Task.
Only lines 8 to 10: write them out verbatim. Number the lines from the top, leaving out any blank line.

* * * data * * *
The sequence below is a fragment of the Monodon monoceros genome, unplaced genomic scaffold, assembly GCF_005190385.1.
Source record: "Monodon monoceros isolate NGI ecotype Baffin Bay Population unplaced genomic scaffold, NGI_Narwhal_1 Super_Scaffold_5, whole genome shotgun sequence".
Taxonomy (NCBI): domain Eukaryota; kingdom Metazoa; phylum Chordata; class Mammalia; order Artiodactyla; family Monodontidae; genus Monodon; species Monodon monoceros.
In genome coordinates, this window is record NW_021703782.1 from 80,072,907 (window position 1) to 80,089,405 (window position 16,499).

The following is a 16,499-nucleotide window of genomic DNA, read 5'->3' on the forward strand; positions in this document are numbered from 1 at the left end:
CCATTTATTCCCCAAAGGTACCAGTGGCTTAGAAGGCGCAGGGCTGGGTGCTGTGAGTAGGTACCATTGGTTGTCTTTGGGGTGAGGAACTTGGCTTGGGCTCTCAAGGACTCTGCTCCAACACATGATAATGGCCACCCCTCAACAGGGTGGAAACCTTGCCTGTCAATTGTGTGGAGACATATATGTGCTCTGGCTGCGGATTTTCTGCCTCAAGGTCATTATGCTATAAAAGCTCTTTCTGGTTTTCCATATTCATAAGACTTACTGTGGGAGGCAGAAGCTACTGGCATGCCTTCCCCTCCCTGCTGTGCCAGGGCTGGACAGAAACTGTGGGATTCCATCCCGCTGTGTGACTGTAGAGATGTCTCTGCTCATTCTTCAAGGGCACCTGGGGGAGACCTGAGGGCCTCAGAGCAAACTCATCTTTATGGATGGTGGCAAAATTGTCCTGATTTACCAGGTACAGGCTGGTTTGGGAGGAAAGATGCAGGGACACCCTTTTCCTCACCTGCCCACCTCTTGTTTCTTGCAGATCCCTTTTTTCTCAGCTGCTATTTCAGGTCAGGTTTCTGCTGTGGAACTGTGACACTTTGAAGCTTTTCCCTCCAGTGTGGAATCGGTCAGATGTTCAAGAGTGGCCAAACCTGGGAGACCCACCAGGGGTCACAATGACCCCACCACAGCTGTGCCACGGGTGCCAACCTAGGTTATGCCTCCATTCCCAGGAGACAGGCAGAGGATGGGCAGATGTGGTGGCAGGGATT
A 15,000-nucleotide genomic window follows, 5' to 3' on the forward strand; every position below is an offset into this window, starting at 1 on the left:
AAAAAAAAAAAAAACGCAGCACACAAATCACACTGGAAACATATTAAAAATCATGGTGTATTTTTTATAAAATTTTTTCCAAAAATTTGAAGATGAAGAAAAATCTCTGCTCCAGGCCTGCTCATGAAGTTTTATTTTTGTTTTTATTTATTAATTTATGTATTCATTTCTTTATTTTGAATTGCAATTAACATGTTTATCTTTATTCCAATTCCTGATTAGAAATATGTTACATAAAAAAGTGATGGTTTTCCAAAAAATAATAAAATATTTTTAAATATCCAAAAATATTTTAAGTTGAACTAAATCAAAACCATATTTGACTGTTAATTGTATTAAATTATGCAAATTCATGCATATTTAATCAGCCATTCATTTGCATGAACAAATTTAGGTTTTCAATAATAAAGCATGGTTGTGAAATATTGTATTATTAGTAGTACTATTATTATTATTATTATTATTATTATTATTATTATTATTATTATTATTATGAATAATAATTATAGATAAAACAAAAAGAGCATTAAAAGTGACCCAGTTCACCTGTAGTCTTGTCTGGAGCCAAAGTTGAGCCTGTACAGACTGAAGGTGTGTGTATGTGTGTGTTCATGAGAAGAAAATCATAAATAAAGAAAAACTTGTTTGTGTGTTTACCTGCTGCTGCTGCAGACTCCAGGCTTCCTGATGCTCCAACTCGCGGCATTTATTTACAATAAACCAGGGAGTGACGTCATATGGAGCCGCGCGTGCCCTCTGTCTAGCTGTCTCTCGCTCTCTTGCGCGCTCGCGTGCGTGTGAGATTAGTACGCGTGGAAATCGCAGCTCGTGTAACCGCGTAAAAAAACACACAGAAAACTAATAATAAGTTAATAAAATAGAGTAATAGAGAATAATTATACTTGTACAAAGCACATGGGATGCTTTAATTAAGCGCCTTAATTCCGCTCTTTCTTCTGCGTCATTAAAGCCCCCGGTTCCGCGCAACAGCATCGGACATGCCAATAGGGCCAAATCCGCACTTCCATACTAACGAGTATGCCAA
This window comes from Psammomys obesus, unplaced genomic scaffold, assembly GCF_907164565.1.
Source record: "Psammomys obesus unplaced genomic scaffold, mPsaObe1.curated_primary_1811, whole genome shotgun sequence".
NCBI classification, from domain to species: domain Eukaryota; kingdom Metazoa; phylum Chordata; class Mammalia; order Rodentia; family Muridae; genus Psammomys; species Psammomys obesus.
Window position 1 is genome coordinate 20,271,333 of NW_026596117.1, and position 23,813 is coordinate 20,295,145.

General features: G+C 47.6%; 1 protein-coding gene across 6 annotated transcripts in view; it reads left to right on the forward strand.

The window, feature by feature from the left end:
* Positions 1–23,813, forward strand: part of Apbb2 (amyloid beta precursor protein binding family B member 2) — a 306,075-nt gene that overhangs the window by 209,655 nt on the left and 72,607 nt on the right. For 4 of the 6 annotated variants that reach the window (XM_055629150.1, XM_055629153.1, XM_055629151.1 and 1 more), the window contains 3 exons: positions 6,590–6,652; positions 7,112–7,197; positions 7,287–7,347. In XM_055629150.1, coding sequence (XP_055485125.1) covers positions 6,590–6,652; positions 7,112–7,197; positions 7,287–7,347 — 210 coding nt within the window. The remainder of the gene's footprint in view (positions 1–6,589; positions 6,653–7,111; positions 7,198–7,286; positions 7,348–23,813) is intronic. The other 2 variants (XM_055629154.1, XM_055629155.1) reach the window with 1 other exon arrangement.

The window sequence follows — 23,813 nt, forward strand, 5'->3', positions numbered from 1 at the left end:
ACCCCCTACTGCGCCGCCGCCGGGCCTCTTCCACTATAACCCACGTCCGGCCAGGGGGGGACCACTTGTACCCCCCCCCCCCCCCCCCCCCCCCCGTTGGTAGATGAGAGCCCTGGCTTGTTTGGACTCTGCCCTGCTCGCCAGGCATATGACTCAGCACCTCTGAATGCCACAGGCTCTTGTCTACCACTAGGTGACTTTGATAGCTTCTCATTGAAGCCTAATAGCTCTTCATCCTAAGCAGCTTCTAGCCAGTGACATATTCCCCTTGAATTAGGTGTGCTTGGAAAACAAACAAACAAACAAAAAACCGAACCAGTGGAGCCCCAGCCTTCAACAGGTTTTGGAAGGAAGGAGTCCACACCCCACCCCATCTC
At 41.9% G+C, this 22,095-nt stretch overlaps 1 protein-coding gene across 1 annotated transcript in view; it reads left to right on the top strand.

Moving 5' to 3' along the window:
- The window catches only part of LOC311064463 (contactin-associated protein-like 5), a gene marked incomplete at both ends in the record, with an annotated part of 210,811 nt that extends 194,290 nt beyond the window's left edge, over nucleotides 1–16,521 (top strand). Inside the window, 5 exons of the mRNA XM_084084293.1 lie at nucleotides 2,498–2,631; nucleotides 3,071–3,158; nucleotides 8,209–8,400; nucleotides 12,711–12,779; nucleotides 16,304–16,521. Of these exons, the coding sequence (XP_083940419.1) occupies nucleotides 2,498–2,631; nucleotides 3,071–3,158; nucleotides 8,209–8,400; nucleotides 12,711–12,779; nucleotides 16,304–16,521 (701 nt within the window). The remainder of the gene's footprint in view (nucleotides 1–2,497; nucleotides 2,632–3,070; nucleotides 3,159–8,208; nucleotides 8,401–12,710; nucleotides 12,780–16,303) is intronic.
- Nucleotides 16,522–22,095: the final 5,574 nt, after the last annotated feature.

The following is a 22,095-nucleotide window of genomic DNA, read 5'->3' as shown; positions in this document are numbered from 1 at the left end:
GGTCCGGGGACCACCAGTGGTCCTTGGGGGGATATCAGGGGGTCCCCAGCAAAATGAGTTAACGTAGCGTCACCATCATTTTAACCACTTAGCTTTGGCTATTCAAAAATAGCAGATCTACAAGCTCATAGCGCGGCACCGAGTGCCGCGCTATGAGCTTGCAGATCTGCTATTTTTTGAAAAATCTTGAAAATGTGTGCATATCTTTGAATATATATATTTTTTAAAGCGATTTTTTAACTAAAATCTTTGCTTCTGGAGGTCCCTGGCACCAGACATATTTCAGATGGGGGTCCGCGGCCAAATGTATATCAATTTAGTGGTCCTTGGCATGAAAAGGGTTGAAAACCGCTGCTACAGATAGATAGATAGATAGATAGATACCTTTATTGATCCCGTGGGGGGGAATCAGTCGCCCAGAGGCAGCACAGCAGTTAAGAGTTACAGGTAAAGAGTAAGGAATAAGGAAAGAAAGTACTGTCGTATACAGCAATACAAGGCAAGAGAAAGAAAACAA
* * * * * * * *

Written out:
AAAAAAAAAAAAAACGCAGCACACAAATCACACTGGAAACATATTAAAAATCATGGTGTATTTTTTATAAAATTTTTTCCAAAAATTTGAAGATGAAGAAAAATCTCTGCTCCAGGCCTGCTCATGAAGTTTTATTTTTGTTTTTATTTATTAATTTATGTATTCATTTCTTTATTTTGAATTGCAATTAACATGTTTATCTTTATTCCAATTCCTGATTAGAAATATGTTACATAAAAAAGTGATGGTTTTCCAAAAAATAATAAAATATTTTTAAATATCCAAAAATATTTTAAGTTGAACTAAATCAAAACCATATTTGACTGTTAATTGTATTAAATTATGCAAATTCATGCATATTTAATCAGCCATTCATTTGCATGAACAAATTTAGGTTTTCAATAATAAAGCATGGTTGTGAAATATTGTATTATTAGTAGTACTATTATTATTATTATTATTATTATTATTATTATTATTATTATTATTATTATGAATAATAATTATAGATAAAACAAAAAGAGCATTAAAAGTGACCCAGTTCACCTGTAGTCTTGTCTGGAGCCAAAGTTGAGCCTGTACAGACTGAAGGTGTGTGTATGTGTGTGTTCATGAGAAGAAAATCATAAATAAAGAAAAACTTGTTTGTGTGTTTACCTGCTGCTGCTGCAGACTCCAGGCTTCCTGATGCTCCAACTCGCGGCATTTATTTACAATAAACCAGGGAGTGACGTCATATGGAGCCGCGCGTGCCCTCTGTCTAGCTGTCTCTCGCTCTCTTGCGCGCTCGCGTGCGTGTGAGATTAGTACGCGTGGAAATCGCAGCTCGTGTAACCGCGTAAAAAAACACACAGAAAACTAATAATAAGTTAATAAAATAGAGTAATAGAGAATAATTATACTTGTACAAAGCACATGGGATGCTTTAATTAAGCGCCTTAATTCCGCTCTTTCTTCTGCGTCATTAAAGCCCCCGGTTCCGCGCAACAGCATCGGACATGCCAATAGGGCCAAATCCGCACTTCCATACTAACGAGTATGCCAA
This window comes from Psammomys obesus, unplaced genomic scaffold, assembly GCF_907164565.1.
Source record: "Psammomys obesus unplaced genomic scaffold, mPsaObe1.curated_primary_1811, whole genome shotgun sequence".